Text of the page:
The Parisian streets are also home to a large influx of refugees who have fled to the city over recent years in search of safety and solace. Naturally, poverty is an issue for them too.
The one thing tourists bring is money, this will always be a very true reality. They are also generally less street smart because they are unsettled and in the middle of a foreign space to which they have zero understanding or street etiquette for.
For this reason, they become easy targets for the local pickpockets. Since Pigalle is so heavily saturated with tourists at any given time, it is a breeding ground for these tricksters.
One way or another you’re going to learn to beware of the Parisian pickpocket. Whether you fall victim to one yourself while in Pigalle, or witness one a few meters in front of you — this is not something easy to avoid on the Paris streets.
The good news is that with a little awareness you can easily keep your possessions safe from theft. A few of the more obvious ways include:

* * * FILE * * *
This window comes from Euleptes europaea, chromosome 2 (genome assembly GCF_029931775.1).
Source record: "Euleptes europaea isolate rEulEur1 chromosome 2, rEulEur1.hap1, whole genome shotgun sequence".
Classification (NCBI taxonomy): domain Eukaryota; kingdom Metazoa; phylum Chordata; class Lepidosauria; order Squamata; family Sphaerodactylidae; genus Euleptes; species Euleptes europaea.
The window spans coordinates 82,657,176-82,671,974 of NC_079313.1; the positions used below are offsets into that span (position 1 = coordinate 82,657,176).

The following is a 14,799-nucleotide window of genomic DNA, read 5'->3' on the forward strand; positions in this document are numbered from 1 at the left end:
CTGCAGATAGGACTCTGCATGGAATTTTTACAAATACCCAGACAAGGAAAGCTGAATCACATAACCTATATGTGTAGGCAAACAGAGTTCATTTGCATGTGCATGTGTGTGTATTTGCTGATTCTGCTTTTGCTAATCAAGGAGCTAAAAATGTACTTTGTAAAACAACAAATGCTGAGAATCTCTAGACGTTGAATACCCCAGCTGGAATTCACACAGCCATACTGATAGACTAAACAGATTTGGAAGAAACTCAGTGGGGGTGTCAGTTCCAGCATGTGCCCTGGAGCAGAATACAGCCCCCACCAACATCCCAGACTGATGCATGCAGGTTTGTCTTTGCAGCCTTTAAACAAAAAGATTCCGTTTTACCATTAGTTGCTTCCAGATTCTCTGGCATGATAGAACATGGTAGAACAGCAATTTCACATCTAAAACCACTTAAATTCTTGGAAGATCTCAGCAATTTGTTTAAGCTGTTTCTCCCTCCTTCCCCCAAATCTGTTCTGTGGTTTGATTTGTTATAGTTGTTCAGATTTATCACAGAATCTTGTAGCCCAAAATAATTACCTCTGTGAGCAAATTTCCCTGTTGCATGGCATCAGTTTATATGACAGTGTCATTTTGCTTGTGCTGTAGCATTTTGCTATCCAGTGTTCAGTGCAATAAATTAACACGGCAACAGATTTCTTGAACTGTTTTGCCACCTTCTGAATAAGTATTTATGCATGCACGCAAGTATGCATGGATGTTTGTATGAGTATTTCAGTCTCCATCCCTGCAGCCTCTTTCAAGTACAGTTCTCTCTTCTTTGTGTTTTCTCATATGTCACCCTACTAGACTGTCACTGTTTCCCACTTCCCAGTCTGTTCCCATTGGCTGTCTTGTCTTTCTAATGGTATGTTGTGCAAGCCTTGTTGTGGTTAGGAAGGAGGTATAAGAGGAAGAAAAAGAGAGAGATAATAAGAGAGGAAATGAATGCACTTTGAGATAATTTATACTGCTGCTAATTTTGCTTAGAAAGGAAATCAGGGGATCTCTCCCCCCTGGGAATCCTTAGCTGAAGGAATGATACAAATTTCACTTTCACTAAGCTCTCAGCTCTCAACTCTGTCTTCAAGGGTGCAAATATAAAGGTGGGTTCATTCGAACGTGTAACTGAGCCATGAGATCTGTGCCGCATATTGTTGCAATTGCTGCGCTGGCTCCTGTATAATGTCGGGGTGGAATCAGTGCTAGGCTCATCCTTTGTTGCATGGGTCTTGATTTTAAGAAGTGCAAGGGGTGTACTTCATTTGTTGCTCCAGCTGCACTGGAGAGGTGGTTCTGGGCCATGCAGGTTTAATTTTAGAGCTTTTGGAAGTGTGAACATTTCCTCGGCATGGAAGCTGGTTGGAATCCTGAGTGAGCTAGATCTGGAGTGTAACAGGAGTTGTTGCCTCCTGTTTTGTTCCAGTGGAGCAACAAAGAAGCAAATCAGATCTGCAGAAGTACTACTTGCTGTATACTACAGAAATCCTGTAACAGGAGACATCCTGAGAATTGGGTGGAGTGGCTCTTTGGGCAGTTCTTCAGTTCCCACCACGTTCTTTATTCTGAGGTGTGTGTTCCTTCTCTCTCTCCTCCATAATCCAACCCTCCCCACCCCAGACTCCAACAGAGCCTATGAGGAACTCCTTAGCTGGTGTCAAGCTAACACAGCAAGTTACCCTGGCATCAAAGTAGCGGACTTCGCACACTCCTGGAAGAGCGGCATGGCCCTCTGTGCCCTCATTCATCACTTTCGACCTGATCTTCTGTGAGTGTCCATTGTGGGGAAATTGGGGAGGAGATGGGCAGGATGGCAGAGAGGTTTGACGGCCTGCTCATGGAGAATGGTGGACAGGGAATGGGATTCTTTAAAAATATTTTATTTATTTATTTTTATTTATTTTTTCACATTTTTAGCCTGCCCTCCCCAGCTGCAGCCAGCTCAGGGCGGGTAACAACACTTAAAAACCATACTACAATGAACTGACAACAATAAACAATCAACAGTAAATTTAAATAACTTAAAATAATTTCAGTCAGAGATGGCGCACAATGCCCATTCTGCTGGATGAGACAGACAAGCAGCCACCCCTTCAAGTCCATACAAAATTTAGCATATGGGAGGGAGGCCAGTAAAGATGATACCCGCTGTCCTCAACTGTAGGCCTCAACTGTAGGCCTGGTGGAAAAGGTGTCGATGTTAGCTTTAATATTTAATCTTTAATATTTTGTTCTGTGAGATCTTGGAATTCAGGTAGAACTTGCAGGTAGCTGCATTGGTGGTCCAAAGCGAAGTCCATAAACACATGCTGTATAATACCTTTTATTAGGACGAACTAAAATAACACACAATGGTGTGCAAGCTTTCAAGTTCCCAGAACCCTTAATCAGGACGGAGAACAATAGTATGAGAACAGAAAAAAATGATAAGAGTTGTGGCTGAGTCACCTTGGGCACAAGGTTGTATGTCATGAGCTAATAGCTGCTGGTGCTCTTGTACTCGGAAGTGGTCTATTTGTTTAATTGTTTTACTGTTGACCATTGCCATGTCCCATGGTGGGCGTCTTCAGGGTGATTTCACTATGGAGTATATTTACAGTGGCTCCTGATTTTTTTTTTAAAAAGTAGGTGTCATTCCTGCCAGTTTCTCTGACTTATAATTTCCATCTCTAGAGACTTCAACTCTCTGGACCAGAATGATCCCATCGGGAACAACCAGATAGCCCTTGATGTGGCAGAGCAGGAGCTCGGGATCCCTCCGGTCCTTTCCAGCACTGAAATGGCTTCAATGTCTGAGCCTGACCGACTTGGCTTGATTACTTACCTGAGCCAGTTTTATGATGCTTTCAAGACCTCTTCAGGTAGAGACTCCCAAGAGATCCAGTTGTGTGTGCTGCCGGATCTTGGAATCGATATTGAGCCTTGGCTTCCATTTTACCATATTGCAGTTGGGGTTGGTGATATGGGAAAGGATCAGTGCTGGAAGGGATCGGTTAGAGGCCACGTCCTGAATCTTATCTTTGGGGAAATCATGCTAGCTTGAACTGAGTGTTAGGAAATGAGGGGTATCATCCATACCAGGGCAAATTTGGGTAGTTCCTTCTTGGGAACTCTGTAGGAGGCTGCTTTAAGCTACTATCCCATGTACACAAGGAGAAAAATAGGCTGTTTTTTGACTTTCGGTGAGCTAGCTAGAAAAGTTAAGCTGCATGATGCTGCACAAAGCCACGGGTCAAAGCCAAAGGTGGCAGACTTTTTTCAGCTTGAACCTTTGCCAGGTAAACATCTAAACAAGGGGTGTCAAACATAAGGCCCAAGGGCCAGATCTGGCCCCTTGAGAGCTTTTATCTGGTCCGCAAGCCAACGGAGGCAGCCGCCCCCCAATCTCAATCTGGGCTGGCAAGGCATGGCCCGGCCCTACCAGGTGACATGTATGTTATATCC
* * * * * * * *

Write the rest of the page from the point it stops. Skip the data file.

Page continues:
- Never, ever keeping a cellphone or wallet in the back pocket of your pants
- Always zip and latch a bag when it is not in use
- Try not have any loose valuables visible on your person
- Don’t hold your purse under your upper arm and think it will be “safer” there (I learnt this one the heard way)
The pickpocket problem is no reason to avoid Pigalle by any means. With a bit of street smarts you’ll be A-okay. If you can handle Pigalle, you’re ready to walk any neighborhood in Paris.
5. Architecture can always be reused